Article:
Most recent update: Thursday, March 26, 2020 - 15:09

Bariatric News - Cookies & privacy policy

You are here

US Latino men and obesity

Latino men in the US more susceptible to obesity

US born Latino men were more than twice as likely to be obese than those born outside the US and that could be a problem for the nation's workforce

Moving to the US could be taking a toll on the health of Latino men as a new study from Florida State University reported Latino men who are born or live in the US for more than five years are more susceptible to obesity.  The study, led by Professor Amy Ai, found US born Latino men were more than twice as likely to be obese than those born outside the US and that could be a problem for the nation's workforce.

"Latinos have become the No 1 minority in the US," Ai said. "They are also gradually becoming the majority of blue-collar workers. It is important to know about the health conditions of our labour force. If we do not, those conditions could become a public health burden in the future."

In the study, ‘Acculturation Factors Related to Obesity of Latino American Men Nationwide, American Journal of Men's Health’, published in the American Journal of Men's Health, the researchers also found that the longer Latino men live in the US, the more susceptible they are to obesity. Those who lived in the US for more than 21 years were 1.5 times more likely to become obese than other foreign-born men, and those who lived in America for five to ten years were 1.2 times more likely to be obese.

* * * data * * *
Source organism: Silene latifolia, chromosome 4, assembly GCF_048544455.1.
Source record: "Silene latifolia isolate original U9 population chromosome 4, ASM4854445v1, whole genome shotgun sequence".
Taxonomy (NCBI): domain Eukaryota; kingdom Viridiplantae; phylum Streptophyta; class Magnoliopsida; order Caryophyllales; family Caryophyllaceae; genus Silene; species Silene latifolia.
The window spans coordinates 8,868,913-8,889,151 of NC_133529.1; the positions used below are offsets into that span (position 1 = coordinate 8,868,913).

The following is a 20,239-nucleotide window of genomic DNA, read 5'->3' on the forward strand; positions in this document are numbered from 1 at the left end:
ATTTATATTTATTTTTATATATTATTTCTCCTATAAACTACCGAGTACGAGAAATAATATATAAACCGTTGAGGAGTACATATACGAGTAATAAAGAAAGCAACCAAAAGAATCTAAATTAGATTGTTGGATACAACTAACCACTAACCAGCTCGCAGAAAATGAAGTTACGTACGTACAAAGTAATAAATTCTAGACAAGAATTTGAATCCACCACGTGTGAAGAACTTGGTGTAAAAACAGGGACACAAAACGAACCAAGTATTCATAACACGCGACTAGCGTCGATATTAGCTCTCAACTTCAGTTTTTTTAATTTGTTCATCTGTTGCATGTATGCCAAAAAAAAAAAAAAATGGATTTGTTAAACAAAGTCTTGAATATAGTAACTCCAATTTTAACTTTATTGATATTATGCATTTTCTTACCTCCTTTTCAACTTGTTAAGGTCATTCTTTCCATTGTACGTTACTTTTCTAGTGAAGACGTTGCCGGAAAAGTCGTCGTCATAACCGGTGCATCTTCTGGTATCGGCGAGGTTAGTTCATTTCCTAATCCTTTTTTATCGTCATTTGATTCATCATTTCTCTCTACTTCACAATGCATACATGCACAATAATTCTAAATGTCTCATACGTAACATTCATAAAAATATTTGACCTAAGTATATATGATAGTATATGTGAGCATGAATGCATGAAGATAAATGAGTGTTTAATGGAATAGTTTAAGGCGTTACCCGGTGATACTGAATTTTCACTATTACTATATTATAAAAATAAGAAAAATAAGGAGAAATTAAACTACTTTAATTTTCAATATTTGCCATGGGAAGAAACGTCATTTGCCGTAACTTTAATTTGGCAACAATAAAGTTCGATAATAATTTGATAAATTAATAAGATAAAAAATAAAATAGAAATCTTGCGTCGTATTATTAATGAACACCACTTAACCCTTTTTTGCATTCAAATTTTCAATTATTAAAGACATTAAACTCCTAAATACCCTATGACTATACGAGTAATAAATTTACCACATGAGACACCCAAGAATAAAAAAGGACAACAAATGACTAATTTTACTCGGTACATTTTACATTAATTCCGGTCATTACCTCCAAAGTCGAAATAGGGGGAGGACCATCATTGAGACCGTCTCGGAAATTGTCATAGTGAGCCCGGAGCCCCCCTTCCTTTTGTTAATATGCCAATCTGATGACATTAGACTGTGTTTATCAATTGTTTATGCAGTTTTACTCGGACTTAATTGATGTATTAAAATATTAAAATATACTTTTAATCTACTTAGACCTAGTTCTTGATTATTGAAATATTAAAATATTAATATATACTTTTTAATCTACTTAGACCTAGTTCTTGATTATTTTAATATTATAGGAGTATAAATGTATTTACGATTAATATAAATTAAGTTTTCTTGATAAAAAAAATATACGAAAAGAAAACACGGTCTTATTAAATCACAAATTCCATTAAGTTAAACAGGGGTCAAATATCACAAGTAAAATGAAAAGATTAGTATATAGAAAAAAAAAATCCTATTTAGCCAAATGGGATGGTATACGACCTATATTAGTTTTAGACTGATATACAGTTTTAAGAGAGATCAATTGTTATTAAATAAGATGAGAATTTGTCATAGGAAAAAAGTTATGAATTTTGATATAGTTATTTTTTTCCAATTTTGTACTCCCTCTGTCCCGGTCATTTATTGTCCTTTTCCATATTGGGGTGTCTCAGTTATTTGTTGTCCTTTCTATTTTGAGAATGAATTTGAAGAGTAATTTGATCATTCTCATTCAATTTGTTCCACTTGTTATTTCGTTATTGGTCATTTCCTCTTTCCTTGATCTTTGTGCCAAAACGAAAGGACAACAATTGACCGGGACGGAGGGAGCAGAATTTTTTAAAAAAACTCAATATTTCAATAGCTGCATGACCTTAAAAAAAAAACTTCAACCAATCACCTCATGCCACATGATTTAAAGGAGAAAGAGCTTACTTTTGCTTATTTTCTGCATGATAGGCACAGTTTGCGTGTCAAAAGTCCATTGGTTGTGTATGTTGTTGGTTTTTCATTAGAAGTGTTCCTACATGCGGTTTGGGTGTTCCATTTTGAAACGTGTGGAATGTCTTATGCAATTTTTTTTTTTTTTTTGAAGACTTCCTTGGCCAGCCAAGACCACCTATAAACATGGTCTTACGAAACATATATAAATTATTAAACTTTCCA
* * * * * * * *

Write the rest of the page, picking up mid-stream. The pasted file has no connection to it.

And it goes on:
Researchers used data from a household representative sample of the National Latin and Asian American Study to conduct their research. The study includes responses from 1,127 men surveyed from 2002 to 2003.

The team also examined obesity rates based on ethnicity. They found Mexican men were more susceptible to obesity than other groups such as Cubans or Puerto Ricans. In one model, Cuban men were 48 percent less likely to be obese compared to Mexican men. Other Latinos were 35 percent less likely in comparison.

"For this we have some explanation," Ai said. "Mexican men tend to have lower socioeconomic status than Puerto Rican and Cuban men. They are more likely to take on jobs that have a migrant lifestyle, such as farm workers, construction workers and truck drivers, leaving family behind. They aren't eating home-cooked meals, which exposes them to unhealthy fast food."

The findings, if replicated in prospective research, suggest the need for gender-and ethnic-specific intervention for obesity in Latino American men, particularly for the largest subgroup, Mexican Americans.

Ai and her team encourage employers to share knowledge about healthy eating habits with their employees in order to reduce the harmful impact of acculturation on their Latino male employees.

To access this paper, please click here

Want more stories like this? Subscribe to Bariatric News!

Bariatric News
Keep up to date! Get the latest news in your inbox. NOTE: Bariatric News WILL NOT pass on your details to 3rd parties. However, you may receive ‘marketing emails’ sent by us on behalf of 3rd parties.